Irvine - Bob Bowman, the longtime coach of swimming superstar Michael Phelps, has apologised for his role in "inappropriate" text messages sent in 2011 to a former Olympic swimmer Caroline Burckle.
The Orange County Register last week reported Burckle's allegation that she received "aggressive" sexually graphic text messages and a voicemail from a phone belonging to Bowman in May of 2011, the year after she retired from the sport.
Burckle, 32, told the newspaper the messages were sent by Bowman and Sean Hutchison.
Hutchison is the coach accused by former Olympian Ariana Kukors of sexually abusing her when she was a minor, although he has said they had a consensual relationship only after she became an adult.
"I regret the exercise of poor judgment in being involved one evening seven years ago with inappropriate communications," Bowman said in a statement this week.
"I promptly apologised to the person to whom the communications were sent, and my apology was accepted.
"I have nothing further to say at this time."
According to the Register, USA Swimming's then national team director Frank Busch wrote to Bowman in 2011 pointing out "the severity of this situation" and saying the messages caused Burckle "significant mental distress".
However, Bowman, best known as the coach who guided Phelps to 23 Olympic gold medals, was named to the coaching staff for the 2012 Olympic team and served as head coach of the US men's swimming team at the 2016 Rio Games.
That's a decision that current USA Swimming chief executive Tim Hinchey said he didn't think would be made today.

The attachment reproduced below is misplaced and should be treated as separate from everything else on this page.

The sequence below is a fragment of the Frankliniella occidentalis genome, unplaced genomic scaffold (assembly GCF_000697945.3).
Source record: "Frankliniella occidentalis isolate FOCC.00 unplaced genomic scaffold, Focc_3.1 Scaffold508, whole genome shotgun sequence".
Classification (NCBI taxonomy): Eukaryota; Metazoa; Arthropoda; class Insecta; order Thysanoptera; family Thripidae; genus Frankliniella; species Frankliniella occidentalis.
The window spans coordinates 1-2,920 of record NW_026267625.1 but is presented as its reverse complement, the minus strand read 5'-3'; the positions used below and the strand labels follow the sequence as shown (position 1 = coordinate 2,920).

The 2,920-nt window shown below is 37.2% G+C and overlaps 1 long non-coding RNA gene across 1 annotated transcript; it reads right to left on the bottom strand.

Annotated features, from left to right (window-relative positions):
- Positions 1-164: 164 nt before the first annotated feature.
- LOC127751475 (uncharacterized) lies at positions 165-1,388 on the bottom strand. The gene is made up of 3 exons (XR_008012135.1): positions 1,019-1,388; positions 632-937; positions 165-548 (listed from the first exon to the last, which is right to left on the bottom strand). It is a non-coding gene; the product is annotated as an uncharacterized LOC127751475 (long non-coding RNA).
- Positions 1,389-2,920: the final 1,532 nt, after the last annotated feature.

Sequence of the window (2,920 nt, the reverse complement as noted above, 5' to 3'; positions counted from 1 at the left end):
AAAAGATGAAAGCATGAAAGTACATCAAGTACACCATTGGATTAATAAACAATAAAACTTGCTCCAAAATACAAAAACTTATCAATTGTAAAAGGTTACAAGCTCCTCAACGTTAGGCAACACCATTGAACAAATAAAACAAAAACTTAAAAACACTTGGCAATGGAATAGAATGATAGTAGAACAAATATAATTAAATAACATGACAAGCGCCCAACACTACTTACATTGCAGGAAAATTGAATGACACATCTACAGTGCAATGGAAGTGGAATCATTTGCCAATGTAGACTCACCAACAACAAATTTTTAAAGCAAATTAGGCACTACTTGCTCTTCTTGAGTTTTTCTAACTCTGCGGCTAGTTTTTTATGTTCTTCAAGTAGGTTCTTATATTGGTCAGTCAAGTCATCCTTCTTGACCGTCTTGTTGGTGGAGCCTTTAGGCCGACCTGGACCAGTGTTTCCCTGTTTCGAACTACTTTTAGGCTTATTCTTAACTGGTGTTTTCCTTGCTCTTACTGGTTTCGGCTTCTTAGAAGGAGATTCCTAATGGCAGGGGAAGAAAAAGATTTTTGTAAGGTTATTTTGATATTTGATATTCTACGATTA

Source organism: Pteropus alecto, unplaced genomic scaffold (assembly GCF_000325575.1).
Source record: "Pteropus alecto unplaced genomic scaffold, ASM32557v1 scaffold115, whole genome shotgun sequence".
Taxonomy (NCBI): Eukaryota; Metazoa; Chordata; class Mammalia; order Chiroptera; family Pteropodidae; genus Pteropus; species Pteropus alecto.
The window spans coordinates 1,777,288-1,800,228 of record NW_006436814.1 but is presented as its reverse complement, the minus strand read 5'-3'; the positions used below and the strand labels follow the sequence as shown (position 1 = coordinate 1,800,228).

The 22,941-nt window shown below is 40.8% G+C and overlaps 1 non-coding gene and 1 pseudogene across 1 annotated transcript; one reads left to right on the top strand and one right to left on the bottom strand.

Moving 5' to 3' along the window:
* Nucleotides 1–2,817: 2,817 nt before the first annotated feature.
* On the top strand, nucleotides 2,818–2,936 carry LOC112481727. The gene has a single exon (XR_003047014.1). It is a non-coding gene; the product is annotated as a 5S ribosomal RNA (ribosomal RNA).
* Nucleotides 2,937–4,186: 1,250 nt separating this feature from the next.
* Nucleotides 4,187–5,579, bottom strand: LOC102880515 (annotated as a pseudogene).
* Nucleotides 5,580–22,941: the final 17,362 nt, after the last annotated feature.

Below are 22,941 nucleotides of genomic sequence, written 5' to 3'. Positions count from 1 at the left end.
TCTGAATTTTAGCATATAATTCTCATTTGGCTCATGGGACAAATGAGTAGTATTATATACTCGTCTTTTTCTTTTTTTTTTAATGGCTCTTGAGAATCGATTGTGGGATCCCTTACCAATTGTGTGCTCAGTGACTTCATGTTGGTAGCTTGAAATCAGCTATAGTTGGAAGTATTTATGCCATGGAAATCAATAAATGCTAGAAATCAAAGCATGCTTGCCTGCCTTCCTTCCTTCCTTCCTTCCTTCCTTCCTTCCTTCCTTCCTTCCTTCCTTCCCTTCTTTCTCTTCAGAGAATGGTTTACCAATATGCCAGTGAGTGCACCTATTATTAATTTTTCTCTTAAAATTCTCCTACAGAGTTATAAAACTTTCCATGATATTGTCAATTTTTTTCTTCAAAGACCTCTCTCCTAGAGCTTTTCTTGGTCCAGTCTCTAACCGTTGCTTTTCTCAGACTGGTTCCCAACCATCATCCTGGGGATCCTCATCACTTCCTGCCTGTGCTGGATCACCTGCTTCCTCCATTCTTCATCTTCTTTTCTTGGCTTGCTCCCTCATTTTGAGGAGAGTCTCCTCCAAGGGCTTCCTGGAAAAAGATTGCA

"Certainly from hindsight, I don't think that's how I would have handled the situation quite frankly," Hinchey told reporters at the US national championships in Irvine - where Bowman was coaching the Arizona State University team.
"Regardless of age, gender, athlete, non-athlete, no one deserves to have communications like that.
"If this happened today with one of our coaches, I can't see appointing him to an Olympic team," added Hinchey, although he did not specifically say that Bowman would no longer be considered for national team duties.
"From a coaching perspective, his resume speaks for itself," Hinchey said.
Hinchey testified before US Congress in May, acknowledging past abuse suffered by "children, athletes and other participants" in swimming programs.
He reiterated to reporters at the US national championships in Irvine, California, on Wednesday that USA Swimming has a "zero tolerance" policy for sexual abuse and sexual harassment in the organisation.
"Every day I think about it, every day it matters to me," he said of an issue that has roiled a range of sports and seen former USA Gymnastics team doctor Larry Nassar imprisoned for life for abusing hundreds of young girls and women under the guise of medical treatment.
"We need to listen to a lot of people," Hinchey said of efforts to change the culture in USA Swimming that allowed abuses.
"We've formed a working group from our board and athletes ... We're going to listen to as many people as we possibly can to make sure we get this right."
Hinchey confirmed that Hutchison, who is being sued by Kukors along with USA Swimming and former national team director Mark Schubert, is no longer a member of USA Swimming.